With him is likely to die his obsession, as did Quebec independence in 1995, after the independence movement lost by a margin of just over one percent.
David Cameron certainly thinks so, declaring that the question of Scottish independence has been settled for a generation. "There can be no disputes, no re-runs, we have heard the settled will of the Scottish people," he says, doubtless hoping that, if we do have an EU Referendum, he will be able to say the same thing of us all.
One can only hope that the Scottish referendum is taken as a warning by the anti-EU movement. If we follow the path of Salmond, we could be following him in defeat.
Meanwhile, before we even get there, Owen Paterson, who was sacked as environment secretary in the July cabinet reshuffle, has called for the recall of parliament - currently in recess for the party conference season - and said the "chaotic" narrow "no" vote "undermines" the UK.
He described the promises made to Scotland as "rash" and "unacceptable", saying that the preservation of the Barnett Formula for calculating Scotland's share of cash, was "unfair". "It's such a lopsided settlement, it cannot last," he added.
"It is unfair Scottish politicians will continue to vote on taxes raised from the English, while voting special tax raising powers to Scotland alone … Such a lopsided constitutional settlement cannot last; it is already causing real anger across England. If not resolved fairly for all the constituent parts of the UK for the long term, it will fall apart".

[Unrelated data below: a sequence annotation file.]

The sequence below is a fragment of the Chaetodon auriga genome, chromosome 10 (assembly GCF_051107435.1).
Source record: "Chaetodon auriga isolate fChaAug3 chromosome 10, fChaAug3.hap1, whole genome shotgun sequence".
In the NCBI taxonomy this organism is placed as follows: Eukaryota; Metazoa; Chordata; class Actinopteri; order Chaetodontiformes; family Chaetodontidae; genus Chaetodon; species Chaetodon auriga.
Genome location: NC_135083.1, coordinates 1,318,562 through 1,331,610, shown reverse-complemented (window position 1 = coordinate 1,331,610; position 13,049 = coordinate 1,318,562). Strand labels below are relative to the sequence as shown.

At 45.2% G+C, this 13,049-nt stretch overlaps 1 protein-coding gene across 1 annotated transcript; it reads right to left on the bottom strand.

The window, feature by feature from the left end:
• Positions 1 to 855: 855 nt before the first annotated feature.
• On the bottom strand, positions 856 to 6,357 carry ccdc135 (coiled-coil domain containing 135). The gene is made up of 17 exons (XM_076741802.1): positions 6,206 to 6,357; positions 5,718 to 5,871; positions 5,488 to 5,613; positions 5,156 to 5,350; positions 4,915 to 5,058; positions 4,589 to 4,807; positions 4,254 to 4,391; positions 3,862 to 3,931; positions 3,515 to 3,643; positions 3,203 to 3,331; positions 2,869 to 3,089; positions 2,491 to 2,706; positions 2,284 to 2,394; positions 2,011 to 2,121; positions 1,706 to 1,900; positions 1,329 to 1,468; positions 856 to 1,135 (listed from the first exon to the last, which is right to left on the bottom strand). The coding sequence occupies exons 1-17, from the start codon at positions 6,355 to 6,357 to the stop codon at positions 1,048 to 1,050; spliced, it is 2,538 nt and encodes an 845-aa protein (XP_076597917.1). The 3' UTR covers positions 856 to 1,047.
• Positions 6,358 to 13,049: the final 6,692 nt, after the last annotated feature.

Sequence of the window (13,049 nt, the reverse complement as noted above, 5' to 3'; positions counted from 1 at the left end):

In a classic response to a challenge to the status quo, we have seen the establishment pour out a torrent of FUD, indicative of exactly what we might expect at the tail end of an EU referendum campaign, if the "out" camp ever looks like winning.
So transparent is the tactic that it had the Sunday Herald lifting the lid off it, noting that the "no" campaign had described it as "Project Fear", even though the official title of the London government's rebuttal document was "United Kingdom, united future: Conclusions of the Scotland analysis programme".
This has had the "yes" campaign producing its own rebuttal (pictured top), after Mr Salmond had already produced his 670-page exit plan. And now, Sunday Herald columnist Iain Macwhirter thinks the FUD isn't working (examples below).
So many Scots refused to heed the warnings of press, politicians and banks, he says, because this has been a truly bottom-up movement, that rose from obscurity in drafty halls and internet chatrooms; ignored by the establishment and ridiculed by the press; dismissed by polling gurus like Nate Silver who said a Yes was "almost inconceivable".